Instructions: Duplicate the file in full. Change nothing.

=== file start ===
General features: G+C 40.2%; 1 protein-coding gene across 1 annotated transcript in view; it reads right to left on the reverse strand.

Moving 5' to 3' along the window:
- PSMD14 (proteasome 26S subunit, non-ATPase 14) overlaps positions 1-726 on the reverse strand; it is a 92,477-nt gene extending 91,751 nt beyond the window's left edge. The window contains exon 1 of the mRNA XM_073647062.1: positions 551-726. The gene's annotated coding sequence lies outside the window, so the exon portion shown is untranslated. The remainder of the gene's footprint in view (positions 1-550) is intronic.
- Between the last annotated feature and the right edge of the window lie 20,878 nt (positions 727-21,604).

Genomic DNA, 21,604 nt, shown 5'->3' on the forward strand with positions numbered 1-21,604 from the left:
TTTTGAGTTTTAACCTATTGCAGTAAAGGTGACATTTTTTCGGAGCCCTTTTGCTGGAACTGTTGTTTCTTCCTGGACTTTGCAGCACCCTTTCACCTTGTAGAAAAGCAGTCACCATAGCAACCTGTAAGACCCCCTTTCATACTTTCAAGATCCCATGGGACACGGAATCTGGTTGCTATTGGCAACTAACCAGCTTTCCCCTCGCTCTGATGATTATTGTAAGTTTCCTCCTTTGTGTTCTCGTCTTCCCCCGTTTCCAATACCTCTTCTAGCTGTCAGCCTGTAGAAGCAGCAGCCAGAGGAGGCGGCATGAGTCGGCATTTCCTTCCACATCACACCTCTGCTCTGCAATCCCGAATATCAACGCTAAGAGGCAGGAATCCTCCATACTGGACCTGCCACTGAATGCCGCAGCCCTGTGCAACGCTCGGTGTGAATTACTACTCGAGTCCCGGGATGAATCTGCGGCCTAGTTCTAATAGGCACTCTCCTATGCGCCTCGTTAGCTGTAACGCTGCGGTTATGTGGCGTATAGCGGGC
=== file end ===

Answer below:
General features: G+C 40.2%; 1 protein-coding gene across 1 annotated transcript in view; it reads right to left on the reverse strand.

Moving 5' to 3' along the window:
- PSMD14 (proteasome 26S subunit, non-ATPase 14) overlaps positions 1-726 on the reverse strand; it is a 92,477-nt gene extending 91,751 nt beyond the window's left edge. The window contains exon 1 of the mRNA XM_073647062.1: positions 551-726. The gene's annotated coding sequence lies outside the window, so the exon portion shown is untranslated. The remainder of the gene's footprint in view (positions 1-550) is intronic.
- Between the last annotated feature and the right edge of the window lie 20,878 nt (positions 727-21,604).

Genomic DNA, 21,604 nt, shown 5'->3' on the forward strand with positions numbered 1-21,604 from the left:
TTTTGAGTTTTAACCTATTGCAGTAAAGGTGACATTTTTTCGGAGCCCTTTTGCTGGAACTGTTGTTTCTTCCTGGACTTTGCAGCACCCTTTCACCTTGTAGAAAAGCAGTCACCATAGCAACCTGTAAGACCCCCTTTCATACTTTCAAGATCCCATGGGACACGGAATCTGGTTGCTATTGGCAACTAACCAGCTTTCCCCTCGCTCTGATGATTATTGTAAGTTTCCTCCTTTGTGTTCTCGTCTTCCCCCGTTTCCAATACCTCTTCTAGCTGTCAGCCTGTAGAAGCAGCAGCCAGAGGAGGCGGCATGAGTCGGCATTTCCTTCCACATCACACCTCTGCTCTGCAATCCCGAATATCAACGCTAAGAGGCAGGAATCCTCCATACTGGACCTGCCACTGAATGCCGCAGCCCTGTGCAACGCTCGGTGTGAATTACTACTCGAGTCCCGGGATGAATCTGCGGCCTAGTTCTAATAGGCACTCTCCTATGCGCCTCGTTAGCTGTAACGCTGCGGTTATGTGGCGTATAGCGGGC